Study Reveals Traffic in Major U.S. Cities Decreased 30 Percent in 2011

By Trevor Dorchies | May 24, 2012
The debate of which city having the worst traffic in the country has been going on ever since cars started being mass-produced. While cities like Los Angeles, Atlanta, and Boston are notorious for stop-and-go traffic during rush hour (or any time of day, month, or year in Los Angeles for that matter), a recent study shows traffic congestion actually dropped 30 percent in 2011. This is good news to those who have to make the trek into an over-populated metropolis everyday but it doesn't come without some bad news too. According to a survey conducted by Inrix, a company that collects data on traffic, the reason for the decrease in congestion on the road can be attributed to unemployment being at record highs along with volatile fuel prices. Since people don't have jobs to go to, they're steering clear of the roads and for those who do have a job to get to, fuel prices have pinched them too. To no one's surprise, cities like Tampa and Houston, which saw the biggest bump in employment, also saw an increase in traffic congestion. Cities that are currently experiencing higher unemployment rates saw a drop in traffic congestion.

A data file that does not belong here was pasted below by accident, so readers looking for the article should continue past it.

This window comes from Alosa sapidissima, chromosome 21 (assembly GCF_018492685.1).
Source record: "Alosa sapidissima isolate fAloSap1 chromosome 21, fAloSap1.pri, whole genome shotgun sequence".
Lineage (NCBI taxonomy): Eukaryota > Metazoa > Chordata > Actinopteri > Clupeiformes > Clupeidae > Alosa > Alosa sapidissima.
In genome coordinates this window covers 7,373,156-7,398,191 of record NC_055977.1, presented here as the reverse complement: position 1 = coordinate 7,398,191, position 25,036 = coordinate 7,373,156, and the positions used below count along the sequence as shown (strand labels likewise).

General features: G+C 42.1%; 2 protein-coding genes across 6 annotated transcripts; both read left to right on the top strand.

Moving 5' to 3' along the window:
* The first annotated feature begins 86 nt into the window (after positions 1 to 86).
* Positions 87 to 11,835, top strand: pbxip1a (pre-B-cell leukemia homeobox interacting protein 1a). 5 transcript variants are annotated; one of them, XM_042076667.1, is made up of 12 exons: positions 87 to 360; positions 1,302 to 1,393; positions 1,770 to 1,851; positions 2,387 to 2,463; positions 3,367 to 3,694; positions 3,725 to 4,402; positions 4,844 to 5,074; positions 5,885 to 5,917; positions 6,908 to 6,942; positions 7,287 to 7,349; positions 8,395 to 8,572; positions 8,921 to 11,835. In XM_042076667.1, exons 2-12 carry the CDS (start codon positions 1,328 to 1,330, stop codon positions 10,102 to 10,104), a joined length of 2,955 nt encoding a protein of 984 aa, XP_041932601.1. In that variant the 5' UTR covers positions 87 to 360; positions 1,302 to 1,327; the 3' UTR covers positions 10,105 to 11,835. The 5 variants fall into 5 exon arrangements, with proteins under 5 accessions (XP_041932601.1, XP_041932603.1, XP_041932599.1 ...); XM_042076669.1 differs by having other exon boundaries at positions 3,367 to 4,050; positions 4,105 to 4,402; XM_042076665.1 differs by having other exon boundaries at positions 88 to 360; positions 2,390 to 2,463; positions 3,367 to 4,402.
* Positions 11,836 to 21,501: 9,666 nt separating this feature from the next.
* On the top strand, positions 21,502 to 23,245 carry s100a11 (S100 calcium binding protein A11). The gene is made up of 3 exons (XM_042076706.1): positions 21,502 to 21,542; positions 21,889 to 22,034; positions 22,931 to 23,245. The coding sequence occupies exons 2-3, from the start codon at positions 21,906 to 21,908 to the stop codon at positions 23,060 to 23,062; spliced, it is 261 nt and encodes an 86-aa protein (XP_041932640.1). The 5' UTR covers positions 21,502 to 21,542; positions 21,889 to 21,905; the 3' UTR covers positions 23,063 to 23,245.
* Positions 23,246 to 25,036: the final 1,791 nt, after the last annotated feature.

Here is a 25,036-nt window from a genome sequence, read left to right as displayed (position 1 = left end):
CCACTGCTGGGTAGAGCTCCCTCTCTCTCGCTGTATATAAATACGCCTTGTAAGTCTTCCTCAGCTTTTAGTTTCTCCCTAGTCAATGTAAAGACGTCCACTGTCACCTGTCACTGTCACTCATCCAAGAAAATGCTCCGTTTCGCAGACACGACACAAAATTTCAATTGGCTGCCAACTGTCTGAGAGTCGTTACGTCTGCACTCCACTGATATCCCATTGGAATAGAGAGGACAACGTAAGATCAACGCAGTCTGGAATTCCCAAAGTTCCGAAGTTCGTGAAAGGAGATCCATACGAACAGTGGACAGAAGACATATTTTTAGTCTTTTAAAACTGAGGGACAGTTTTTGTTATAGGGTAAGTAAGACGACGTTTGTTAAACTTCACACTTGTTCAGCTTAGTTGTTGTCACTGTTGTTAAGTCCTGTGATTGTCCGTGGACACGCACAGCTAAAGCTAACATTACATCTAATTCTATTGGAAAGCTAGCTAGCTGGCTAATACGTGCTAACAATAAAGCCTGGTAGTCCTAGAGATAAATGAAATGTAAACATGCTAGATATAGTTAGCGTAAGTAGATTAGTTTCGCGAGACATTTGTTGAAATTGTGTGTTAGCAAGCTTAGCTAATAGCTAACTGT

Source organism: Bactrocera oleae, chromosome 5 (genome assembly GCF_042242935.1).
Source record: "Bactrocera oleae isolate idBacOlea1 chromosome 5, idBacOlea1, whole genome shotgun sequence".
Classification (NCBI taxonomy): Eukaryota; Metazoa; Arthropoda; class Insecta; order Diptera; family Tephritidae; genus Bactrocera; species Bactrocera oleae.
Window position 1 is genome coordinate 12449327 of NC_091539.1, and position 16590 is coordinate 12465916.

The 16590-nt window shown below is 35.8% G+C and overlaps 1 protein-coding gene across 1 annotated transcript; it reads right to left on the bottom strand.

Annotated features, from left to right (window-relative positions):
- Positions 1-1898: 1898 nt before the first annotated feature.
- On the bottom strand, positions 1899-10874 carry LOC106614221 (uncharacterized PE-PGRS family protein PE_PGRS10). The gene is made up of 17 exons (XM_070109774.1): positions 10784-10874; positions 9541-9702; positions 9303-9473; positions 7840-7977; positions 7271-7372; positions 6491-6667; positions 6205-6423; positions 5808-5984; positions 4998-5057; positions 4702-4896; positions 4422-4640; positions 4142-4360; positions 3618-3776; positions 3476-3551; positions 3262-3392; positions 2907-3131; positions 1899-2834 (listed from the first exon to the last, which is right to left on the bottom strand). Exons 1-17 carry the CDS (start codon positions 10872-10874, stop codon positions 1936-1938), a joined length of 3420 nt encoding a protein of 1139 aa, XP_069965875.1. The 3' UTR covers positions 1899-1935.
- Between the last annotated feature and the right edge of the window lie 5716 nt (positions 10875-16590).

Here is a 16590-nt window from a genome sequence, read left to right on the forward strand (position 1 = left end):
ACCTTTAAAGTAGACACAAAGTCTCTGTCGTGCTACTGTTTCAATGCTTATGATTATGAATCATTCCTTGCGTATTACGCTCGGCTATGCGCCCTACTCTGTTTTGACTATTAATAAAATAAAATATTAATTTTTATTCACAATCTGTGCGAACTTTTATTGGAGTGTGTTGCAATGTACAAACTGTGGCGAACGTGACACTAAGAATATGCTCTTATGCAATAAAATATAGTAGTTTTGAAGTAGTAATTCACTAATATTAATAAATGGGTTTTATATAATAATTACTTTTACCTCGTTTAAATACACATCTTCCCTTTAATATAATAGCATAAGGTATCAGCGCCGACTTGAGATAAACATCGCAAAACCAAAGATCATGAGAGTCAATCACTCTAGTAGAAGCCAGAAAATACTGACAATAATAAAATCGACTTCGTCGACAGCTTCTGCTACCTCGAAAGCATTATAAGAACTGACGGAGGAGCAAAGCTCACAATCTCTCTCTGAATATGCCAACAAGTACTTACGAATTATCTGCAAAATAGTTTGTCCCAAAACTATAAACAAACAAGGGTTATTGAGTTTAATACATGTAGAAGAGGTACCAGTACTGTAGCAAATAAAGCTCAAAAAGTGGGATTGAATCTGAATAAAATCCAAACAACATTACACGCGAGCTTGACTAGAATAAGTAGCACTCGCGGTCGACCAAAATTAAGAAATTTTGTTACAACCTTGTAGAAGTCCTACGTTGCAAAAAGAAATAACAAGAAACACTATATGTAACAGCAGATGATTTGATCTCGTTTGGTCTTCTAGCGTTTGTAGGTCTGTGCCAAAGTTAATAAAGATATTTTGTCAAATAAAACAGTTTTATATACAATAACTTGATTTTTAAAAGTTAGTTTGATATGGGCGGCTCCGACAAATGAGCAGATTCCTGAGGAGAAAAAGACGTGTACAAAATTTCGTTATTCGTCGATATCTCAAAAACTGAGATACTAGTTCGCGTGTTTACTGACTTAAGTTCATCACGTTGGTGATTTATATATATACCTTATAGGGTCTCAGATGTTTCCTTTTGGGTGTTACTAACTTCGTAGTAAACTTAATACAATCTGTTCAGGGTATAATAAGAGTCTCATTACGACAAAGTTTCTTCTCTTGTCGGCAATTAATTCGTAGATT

“In Houston, for example, fuel prices were 10 to 20 cents below the national average last year,” Jim Bak, co-author of the study told MSN Autos. “And they had a better-than-average employment picture. Then there are cities like Miami where fuel prices have been way above the national average, yet unemployment hasn’t gone down.” However, the study has no solid correlation as to why areas suffering from unemployment are paying more to fuel up. Bak does believe each has something to do with one another though. “What we’re seeing is that fuel prices are driving things in most markets,” Bak said to MSN Autos. “So even when hiring is good, fuel prices can keep growth down.” Source: MSN Autos